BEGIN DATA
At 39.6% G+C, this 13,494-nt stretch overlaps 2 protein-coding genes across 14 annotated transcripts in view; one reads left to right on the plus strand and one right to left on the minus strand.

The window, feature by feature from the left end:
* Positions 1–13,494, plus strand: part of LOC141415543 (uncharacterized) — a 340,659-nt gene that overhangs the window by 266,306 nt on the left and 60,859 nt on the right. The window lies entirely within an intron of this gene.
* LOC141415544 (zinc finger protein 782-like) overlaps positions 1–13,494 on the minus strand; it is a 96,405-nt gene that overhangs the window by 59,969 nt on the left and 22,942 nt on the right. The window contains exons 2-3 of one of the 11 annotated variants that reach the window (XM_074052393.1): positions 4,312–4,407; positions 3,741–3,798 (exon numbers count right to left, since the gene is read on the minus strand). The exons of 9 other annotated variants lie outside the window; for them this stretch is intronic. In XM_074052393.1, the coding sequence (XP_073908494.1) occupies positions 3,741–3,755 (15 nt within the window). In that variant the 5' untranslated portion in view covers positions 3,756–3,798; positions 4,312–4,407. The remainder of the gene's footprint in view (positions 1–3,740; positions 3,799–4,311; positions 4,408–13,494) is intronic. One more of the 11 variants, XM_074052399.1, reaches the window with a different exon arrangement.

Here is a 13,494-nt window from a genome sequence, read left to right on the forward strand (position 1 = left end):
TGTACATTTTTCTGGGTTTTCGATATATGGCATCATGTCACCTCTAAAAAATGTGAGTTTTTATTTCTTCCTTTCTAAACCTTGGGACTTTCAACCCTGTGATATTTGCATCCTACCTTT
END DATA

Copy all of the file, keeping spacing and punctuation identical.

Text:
At 39.6% G+C, this 13,494-nt stretch overlaps 2 protein-coding genes across 14 annotated transcripts in view; one reads left to right on the plus strand and one right to left on the minus strand.

The window, feature by feature from the left end:
* Positions 1–13,494, plus strand: part of LOC141415543 (uncharacterized) — a 340,659-nt gene that overhangs the window by 266,306 nt on the left and 60,859 nt on the right. The window lies entirely within an intron of this gene.
* LOC141415544 (zinc finger protein 782-like) overlaps positions 1–13,494 on the minus strand; it is a 96,405-nt gene that overhangs the window by 59,969 nt on the left and 22,942 nt on the right. The window contains exons 2-3 of one of the 11 annotated variants that reach the window (XM_074052393.1): positions 4,312–4,407; positions 3,741–3,798 (exon numbers count right to left, since the gene is read on the minus strand). The exons of 9 other annotated variants lie outside the window; for them this stretch is intronic. In XM_074052393.1, the coding sequence (XP_073908494.1) occupies positions 3,741–3,755 (15 nt within the window). In that variant the 5' untranslated portion in view covers positions 3,756–3,798; positions 4,312–4,407. The remainder of the gene's footprint in view (positions 1–3,740; positions 3,799–4,311; positions 4,408–13,494) is intronic. One more of the 11 variants, XM_074052399.1, reaches the window with a different exon arrangement.

Here is a 13,494-nt window from a genome sequence, read left to right on the forward strand (position 1 = left end):
TGTACATTTTTCTGGGTTTTCGATATATGGCATCATGTCACCTCTAAAAAATGTGAGTTTTTATTTCTTCCTTTCTAAACCTTGGGACTTTCAACCCTGTGATATTTGCATCCTACCTTT